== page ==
These developments gave them the pricing power, SLA, and thick supply to meet the needs of consumers in the Outer Boroughs, which were not well served previously.

Uber and Lyft understand the importance of segmenting markets. They were among the first marketplaces to understand that they should treat different cities differently—even staffing local teams in each city to better address issues best solved locally. Many of the economies of scale and network effects in the ridesharing business exist within cities—but not between cities. Similarly, the data shows that there are important differences between urban cores and less dense areas even within the same city.

Useful segmentations in companies aren’t just limited to geography. For example, many of Pinterest’s metrics can be segmented by the different topics that pins are about. Choosing the right ways to segment a company’s business to best understand the business and which areas are related and affect each other is key to figuring out how well a company is performing—and what areas are compounding.



I want to give a serious shout out to Todd Schneider’s blog. The data used in my charts come from his painstaking work to not only pull, organize, and analyze the data—but also his gracious open sourcing of it all. I highly recommend reading his analysis, which covers a broad set of fields, and his blog in general. Todd posts infrequently, his essays are gold, and he always presents fascinating data.

Also want to thank Michael DempseySaam Motamedi, Arjun Narayan, Dennis Tang, Dan Wang, and Eugene Wei for their help with this post.


[1] More rigor around the understanding and quantification of the probability and potential of TAM expansion for different marketplaces is an important area of work. There’s interesting debates to be have on this subject–and subject for future discussions.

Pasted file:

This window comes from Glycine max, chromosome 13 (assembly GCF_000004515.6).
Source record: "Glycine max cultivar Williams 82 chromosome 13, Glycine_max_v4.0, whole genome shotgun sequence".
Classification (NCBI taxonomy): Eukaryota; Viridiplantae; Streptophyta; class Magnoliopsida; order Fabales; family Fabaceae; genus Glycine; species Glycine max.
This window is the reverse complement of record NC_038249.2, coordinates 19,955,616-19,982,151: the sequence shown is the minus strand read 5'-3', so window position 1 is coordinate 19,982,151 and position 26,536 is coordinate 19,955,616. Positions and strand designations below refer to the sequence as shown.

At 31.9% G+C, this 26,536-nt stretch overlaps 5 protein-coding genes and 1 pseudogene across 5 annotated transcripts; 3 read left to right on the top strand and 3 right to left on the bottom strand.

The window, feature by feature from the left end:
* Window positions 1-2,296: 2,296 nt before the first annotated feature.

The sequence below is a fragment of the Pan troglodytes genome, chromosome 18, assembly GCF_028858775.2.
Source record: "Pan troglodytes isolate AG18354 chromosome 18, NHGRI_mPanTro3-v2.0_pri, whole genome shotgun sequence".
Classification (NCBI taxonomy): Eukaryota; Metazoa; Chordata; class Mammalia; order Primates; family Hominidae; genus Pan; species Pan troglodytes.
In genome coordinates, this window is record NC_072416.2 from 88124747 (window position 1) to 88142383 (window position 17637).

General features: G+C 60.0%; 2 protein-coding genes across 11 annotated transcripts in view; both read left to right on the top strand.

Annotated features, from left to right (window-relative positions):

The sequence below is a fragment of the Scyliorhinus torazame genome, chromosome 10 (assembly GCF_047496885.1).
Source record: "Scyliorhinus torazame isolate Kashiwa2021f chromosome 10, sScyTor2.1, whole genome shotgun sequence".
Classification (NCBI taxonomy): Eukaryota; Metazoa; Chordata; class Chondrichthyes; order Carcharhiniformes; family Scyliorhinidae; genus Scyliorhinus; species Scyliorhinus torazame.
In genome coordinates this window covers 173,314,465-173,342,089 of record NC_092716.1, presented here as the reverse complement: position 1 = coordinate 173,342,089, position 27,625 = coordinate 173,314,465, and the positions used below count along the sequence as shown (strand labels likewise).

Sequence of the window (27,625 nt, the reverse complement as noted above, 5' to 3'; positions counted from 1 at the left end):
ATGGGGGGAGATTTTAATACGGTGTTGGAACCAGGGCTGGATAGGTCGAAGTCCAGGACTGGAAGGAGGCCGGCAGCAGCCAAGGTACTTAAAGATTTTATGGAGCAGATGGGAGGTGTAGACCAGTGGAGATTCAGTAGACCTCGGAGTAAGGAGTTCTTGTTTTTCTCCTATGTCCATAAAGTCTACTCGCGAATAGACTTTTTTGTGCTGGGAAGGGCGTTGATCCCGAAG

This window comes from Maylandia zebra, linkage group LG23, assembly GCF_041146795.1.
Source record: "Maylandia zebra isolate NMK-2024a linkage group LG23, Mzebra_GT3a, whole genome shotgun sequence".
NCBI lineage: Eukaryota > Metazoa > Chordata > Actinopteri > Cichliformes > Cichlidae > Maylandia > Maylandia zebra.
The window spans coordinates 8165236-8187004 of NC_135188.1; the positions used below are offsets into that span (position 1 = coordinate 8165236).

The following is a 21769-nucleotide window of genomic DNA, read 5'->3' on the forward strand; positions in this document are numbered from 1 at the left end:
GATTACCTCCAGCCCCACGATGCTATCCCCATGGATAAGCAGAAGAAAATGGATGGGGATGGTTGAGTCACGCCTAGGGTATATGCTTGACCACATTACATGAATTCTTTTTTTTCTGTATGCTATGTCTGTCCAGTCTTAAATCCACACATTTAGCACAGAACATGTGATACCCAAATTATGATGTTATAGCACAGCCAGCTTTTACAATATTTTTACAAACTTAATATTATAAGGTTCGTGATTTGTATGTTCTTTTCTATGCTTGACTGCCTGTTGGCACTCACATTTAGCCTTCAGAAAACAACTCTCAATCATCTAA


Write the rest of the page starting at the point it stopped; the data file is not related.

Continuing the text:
[2] Astute observers will point out that TAM (and TAM expansion) only exist relative to how one segments the market. There is no such thing as a free lunch. Or rather, there is a free lunch—as long as it’s someone else’s. For example, while Uber and Lyft appear to be growing the market for taxi rides in the Outer Boroughs. It is very likely that if you looked at the broader Transit market (including both taxis and public transit) that much of Uber and Lyft’s growth has replaced rides that might have otherwise been on bus or subways. MTA data suggests this is true. TAM expansion is often the cannibalization of substitute markets. Further work is needed to understand what share of Uber’s rides comes from taxis, public transit, or are net new rides.

[3] TAM expansion is key in marketplaces, beyond being a source of unexpected good fortune. Marketplaces typically improve the efficiency and liquidity of a market. However, improving the efficiency of a market naturally shrinks its size—so without an expansion of the market, marketplaces typically decrease the original market size. However, by unconstraining their markets and making possible new levels of service and cost, they may induce new use cases or market segments that were not possible or feasible before—expanding the market.

[4] Hopefully this piece is a small illustration of the benefits of looking at various cuts at one’s data to understand what are the distinct segments and core loops that are really driving aggregate performance. While practitioners at startups and some at venture firms are able to look at real data, there is little real data available to the public. Would love to see more data shared publicly—we collectively advance in our understanding of marketplaces and network effects most when learnings are distributed publicly.